Friday, March 06, 2009

The Henson Case, by David Marr

What started with a bang, and soon blew many gales of sound and fury, could only really end in a whimper. The drama of the Henson photos showed Australia was capable of considerable moral outrage, yet didn’t have the energy or inclination or ability to follow through on its convictions.

Bill Henson was never going to be found guilty of making kiddie porn. He’s been making these types of photos for the past 30 years. His photos have been collected by politicians, galleries and parliament buildings, for heaven's sake. Henson couldn’t be found guilty of such a charge, because if he was, the whole culture would have gone down with him.

That was my initial response. The whole thing was a storm in a teacup that could not possibly have gone anywhere. Then when I studied the legal case, that seemed impossible too. How would we make it illegal for people to take naked pictures of children? Could parents become child pornographers merely be taking a happy snap of their kid in the bath? And what would it mean for the culture at large if our attitude to child nudity was to immediately associate it with having sex with children. This is a perverse idea, and completely unworkable.

David Marr I find quite a shrill from time to time. (When Fran Kelly of ABC Breakfast interviewed Marr on the Henson case he was horribly condescending to her. She deserves more respect than this.) When Marr is giving opinion he can become histrionic and over the top. This is in curious contrast to his work as a journalist, which shows a sharp, forensic intelligence.

As you’d expect, this book is pretty – very – sympathetic to Henson. Marr doesn’t try to look at things from the angle of concerned community opinion. If he does skirt close to this, he seems to say the internet has warped perceptions and created a more heightened environment. Too much stuff is available on the net, a lot of it we don't need.

To me this seems the most obvious subject here: the social taboo on candidly portraying a naked girl entering puberty. Why doesn’t Marr explore this? And why doesn’t he take a more nuanced look at community outrage?

This is a story really of two worlds. One, what Marr calls the ‘citadel of art’, involves a cloistered community of artists and supporters. They seem oblivious to the rabble of commoners all around them, outraged at their behaviour.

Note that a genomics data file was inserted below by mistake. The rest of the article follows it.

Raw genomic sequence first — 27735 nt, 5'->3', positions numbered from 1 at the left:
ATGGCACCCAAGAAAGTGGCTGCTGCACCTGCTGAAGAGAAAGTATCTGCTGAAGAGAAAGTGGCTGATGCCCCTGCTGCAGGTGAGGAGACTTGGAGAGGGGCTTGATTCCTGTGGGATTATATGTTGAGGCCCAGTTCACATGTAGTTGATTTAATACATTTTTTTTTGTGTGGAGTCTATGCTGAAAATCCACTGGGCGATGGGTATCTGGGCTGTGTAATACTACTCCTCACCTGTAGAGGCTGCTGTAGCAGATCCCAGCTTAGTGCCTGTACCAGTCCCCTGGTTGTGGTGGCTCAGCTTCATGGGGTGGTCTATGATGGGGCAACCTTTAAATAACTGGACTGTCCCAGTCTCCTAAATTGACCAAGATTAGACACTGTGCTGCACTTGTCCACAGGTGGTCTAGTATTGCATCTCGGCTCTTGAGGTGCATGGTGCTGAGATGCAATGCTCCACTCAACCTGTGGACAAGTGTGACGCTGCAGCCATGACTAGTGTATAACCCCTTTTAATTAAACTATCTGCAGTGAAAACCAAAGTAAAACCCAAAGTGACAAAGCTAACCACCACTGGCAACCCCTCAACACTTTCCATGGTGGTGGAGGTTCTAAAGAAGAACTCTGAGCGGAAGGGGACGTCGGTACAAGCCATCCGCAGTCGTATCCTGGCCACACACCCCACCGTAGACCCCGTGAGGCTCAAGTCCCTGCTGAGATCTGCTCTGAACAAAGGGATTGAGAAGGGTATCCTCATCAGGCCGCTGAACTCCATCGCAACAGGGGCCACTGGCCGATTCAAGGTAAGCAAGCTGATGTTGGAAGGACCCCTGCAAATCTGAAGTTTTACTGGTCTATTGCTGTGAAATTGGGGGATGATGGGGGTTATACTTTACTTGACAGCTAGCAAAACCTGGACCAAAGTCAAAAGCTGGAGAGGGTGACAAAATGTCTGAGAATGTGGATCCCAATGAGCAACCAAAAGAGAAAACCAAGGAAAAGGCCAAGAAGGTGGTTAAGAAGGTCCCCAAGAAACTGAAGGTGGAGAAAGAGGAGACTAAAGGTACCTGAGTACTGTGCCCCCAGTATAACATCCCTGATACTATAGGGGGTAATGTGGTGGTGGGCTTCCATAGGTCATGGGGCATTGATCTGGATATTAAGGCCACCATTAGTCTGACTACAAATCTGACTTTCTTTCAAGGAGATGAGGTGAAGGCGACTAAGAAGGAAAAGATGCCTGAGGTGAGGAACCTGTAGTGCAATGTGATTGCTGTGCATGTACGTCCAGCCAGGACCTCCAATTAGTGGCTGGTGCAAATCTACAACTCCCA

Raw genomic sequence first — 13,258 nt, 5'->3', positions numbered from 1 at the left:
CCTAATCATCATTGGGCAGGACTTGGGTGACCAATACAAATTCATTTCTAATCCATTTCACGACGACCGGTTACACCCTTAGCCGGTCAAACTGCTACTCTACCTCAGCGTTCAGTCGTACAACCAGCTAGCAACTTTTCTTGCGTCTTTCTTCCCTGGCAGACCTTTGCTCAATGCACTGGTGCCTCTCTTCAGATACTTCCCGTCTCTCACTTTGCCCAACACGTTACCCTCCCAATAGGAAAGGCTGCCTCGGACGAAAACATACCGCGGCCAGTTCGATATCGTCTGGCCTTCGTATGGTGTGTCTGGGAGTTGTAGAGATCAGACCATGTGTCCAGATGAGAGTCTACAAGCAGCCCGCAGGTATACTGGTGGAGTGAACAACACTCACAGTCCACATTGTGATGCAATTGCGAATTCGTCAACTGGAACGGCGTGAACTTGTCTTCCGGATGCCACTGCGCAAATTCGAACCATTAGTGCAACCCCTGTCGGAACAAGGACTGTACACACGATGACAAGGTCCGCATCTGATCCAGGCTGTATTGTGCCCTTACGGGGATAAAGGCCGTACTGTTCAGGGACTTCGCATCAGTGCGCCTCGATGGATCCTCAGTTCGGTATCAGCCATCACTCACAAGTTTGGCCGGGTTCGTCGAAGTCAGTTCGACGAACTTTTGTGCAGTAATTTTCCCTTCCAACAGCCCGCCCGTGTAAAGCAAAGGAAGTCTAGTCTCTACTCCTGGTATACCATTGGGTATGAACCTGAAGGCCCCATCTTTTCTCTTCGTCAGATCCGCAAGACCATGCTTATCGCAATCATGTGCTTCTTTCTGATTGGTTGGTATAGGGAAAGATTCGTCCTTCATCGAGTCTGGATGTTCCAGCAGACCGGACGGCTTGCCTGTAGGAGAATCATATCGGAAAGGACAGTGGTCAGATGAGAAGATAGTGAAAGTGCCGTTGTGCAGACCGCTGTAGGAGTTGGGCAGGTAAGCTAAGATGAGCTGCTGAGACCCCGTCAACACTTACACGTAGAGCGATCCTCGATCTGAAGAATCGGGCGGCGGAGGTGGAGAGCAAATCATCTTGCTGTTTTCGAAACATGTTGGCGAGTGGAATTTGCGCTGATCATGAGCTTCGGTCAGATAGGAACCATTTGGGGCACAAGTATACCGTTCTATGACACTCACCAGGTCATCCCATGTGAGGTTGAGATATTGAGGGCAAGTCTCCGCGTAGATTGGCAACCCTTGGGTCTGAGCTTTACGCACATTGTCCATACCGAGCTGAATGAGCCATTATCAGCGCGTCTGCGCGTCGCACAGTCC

Most bizarrely, in interviews with Henson in the book, the photographer says he never, ever took any notice of similar art controversies, involving the photographing of young people, that had happened overseas. How can you be involved in this type of work and pointedly never consider the impact your work could have on the community at large? This is wilful ignorance, coming from someone who is supposed to have deep aesthetic, moral, and intellectual sensibilities. It makes you wonder.

This is the real problem. Henson deals in a photographic language that the suburban hoi-polloi don’t at all understand, brought up as they are on an aesthetic of American cinema and Australian soapies.

For my money, Henson’s art is not that successful. The twilight time between youth and adulthood that he is trying to capture doesn’t work for me. His images are self-indulgent and obvious. He’s not a pornographer, but nor is he a particularly good artist. Why do people go into raptures over his work?

Despite all I’ve written above, Marr’s book The Henson Case is a valuable contribution to the controversy of the Henson photos. It goes into much detail of what actually happened, describing political and judicial responses, plus contains interview material with Henson himself.

Yet this book will not build a bridge to ‘the citadel of art’, and most of the country’s simple commoners, lacking that artistic world’s sophistication, will remain locked out.

Maybe they are crude minded peasants, or perhaps they are simply responding to a deep seated cultural taboo. That question I leave up in the air.

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